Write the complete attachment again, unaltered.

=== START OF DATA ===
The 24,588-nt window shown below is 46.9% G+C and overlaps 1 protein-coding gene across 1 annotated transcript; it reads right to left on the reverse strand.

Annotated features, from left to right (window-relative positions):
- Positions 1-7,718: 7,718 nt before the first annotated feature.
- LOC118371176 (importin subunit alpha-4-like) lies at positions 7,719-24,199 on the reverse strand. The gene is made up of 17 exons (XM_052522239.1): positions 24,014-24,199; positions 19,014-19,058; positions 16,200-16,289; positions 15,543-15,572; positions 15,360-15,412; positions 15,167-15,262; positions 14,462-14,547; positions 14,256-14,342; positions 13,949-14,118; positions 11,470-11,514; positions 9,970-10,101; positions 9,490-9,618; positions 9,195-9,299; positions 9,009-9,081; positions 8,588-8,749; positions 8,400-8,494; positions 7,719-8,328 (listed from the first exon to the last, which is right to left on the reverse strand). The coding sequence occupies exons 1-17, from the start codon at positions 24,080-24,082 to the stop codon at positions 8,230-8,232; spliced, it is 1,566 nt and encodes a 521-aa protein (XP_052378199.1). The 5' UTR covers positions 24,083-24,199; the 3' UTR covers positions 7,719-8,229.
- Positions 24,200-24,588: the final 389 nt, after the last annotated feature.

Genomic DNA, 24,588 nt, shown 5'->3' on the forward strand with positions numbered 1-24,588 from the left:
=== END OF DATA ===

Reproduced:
The 24,588-nt window shown below is 46.9% G+C and overlaps 1 protein-coding gene across 1 annotated transcript; it reads right to left on the reverse strand.

Annotated features, from left to right (window-relative positions):
- Positions 1-7,718: 7,718 nt before the first annotated feature.
- LOC118371176 (importin subunit alpha-4-like) lies at positions 7,719-24,199 on the reverse strand. The gene is made up of 17 exons (XM_052522239.1): positions 24,014-24,199; positions 19,014-19,058; positions 16,200-16,289; positions 15,543-15,572; positions 15,360-15,412; positions 15,167-15,262; positions 14,462-14,547; positions 14,256-14,342; positions 13,949-14,118; positions 11,470-11,514; positions 9,970-10,101; positions 9,490-9,618; positions 9,195-9,299; positions 9,009-9,081; positions 8,588-8,749; positions 8,400-8,494; positions 7,719-8,328 (listed from the first exon to the last, which is right to left on the reverse strand). The coding sequence occupies exons 1-17, from the start codon at positions 24,080-24,082 to the stop codon at positions 8,230-8,232; spliced, it is 1,566 nt and encodes a 521-aa protein (XP_052378199.1). The 5' UTR covers positions 24,083-24,199; the 3' UTR covers positions 7,719-8,229.
- Positions 24,200-24,588: the final 389 nt, after the last annotated feature.

Genomic DNA, 24,588 nt, shown 5'->3' on the forward strand with positions numbered 1-24,588 from the left: